In the season 8 premiere, we were introduced to new agent, Alex Blake (Jeanne Tripplehorn). This week, we learn a bit more about the BAU’s newest member as the team tackles two seemingly unrelated murders committed in two different cities.
Alex and her husband
During the investigation, Alex and Reid (Matthew Gray Gubler) talk about Alex’s husband. We learn that he is overseas — he works for Doctors without Borders — and has a lot of stuff in a storage unit. Alex and her husband communicate via Skype and though it is difficult, they make the best of it. Alex says that whenever they do spend time together, it feels like they are dating and when they don’t, Alex uses her alone-time to get things done. That sounds like a pretty healthy approach to a long-distance marriage and it makes me want to see one of those Skype sessions later on this season.
Alex seems to be adjusting to life in the BAU rather well, at least thus far. Though it still feels odd to see a new face at the table, I like that the agents treat Alex as if she is already one of them and there is no residual awkwardness from her introduction in the premiere.
Rossi’s Vacation Woes
Our non-case related subplot this week involves Rossi (Joe Mantegna). Thanks to Garcia (Kirsten Vangsness), the team learns that Rossi has a lot of vacation days saved up, 31 to be exact. The team members all make suggestions as to where Rossi should go on said vacation but he has no interest in using those days. Instead, thanks to a suggestion from Alex, Rossi gives away 25 of his vacation days to colleagues with spouses serving in the military overseas.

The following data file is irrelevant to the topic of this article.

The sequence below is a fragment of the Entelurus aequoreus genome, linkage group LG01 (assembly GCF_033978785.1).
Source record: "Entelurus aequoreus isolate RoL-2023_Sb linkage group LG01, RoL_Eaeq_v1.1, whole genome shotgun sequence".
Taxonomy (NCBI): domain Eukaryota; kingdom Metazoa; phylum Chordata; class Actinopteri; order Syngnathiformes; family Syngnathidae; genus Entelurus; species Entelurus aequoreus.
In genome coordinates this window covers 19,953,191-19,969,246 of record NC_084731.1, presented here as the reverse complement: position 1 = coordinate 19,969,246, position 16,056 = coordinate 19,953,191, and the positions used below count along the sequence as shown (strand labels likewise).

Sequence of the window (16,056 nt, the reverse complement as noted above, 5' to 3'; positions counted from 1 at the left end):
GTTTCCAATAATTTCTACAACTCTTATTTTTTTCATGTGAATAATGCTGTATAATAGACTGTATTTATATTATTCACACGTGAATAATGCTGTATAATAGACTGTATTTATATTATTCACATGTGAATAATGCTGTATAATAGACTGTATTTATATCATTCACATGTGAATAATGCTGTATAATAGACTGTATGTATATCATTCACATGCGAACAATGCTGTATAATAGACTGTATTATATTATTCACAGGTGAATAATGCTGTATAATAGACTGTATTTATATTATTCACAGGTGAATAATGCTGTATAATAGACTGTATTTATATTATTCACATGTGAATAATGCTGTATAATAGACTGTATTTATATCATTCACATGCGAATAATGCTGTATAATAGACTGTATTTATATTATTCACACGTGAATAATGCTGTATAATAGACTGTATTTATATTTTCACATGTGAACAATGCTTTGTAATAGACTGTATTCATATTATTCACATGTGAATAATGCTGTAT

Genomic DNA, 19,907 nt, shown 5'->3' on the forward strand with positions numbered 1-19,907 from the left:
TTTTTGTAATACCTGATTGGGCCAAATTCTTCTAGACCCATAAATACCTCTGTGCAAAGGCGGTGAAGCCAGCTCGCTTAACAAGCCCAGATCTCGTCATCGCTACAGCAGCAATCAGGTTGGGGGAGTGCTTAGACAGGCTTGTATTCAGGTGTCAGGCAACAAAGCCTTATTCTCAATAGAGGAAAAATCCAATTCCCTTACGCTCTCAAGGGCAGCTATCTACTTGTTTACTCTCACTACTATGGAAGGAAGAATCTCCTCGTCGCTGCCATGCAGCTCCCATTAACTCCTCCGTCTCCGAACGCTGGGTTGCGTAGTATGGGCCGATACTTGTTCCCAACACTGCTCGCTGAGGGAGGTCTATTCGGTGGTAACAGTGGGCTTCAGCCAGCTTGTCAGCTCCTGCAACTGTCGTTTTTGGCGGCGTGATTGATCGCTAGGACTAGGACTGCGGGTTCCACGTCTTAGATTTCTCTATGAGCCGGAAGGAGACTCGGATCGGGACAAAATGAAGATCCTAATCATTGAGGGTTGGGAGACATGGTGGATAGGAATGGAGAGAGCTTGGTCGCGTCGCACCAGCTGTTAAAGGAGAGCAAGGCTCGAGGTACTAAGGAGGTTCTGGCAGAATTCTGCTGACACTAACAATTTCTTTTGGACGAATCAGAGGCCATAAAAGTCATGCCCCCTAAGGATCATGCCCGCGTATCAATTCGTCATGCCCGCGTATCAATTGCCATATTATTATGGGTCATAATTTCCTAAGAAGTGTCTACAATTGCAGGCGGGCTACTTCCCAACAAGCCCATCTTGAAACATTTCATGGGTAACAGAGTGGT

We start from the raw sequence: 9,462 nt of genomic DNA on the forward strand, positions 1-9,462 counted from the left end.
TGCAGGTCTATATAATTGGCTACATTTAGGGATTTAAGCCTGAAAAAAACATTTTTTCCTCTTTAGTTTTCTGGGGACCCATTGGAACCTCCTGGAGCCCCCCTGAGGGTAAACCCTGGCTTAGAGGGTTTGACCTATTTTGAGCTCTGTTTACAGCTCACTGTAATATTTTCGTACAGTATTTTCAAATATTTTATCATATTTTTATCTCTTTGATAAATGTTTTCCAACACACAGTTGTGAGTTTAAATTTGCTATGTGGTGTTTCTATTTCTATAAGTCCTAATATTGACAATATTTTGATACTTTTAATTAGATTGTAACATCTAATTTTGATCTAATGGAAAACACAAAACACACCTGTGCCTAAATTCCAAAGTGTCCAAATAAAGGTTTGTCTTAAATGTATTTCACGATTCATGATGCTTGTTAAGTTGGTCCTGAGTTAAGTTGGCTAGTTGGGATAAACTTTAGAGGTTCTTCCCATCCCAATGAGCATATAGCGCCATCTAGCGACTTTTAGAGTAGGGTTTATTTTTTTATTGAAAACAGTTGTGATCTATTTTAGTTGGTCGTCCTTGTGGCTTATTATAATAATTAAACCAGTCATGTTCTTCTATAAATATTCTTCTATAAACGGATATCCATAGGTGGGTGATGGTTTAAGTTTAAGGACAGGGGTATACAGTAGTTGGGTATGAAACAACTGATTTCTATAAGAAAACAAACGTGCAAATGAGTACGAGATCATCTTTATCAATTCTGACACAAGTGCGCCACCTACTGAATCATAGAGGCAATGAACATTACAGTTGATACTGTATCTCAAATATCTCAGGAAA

That leaves him with 6 days remaining, so where does Rossi go? He heads to Mexico to track down the Unsubs, thanks to a lead he found in one of their homes. One of the Unsubs is arrested but the other manages to get away, at least for the moment. (I guess we know how Rossi will be spending his remaining vacation time.)
Eye for an Eye
The Unsubs in tonight’s episode, Darlene and Ellen, make for an intriguing case. Ellen is clearly killing because she enjoys it, but Darlene is coming from a place of extreme grief and depression. Even though she eventually gets justice for her daughter’s murder, she is disgusted by the act of killing and it is doubtful she would ever do so again, as her daughter has already been avenged.
I share Rossi’s confusion over how to feel about Darlene’s potential capture. I think the writers do a good job of making the audience sympathize with Darlene’s situation, especially since one of the men who murdered her daughter is a serial killer whose death means he cannot target other little girls.
Then again, Darlene is a murderer and if her crimes can be excused, where do we draw the line? Is it acceptable to kill men who murder little girls? Isn’t that just continuing the cycle of violence? And what if the revenge killings lead to more murders, as they did with Ellen?
Do you have any thoughts on Alex, the Unsubs or Rossi’s vacation plans? If so, let us know in the comments section.
(Image courtesy of CBS)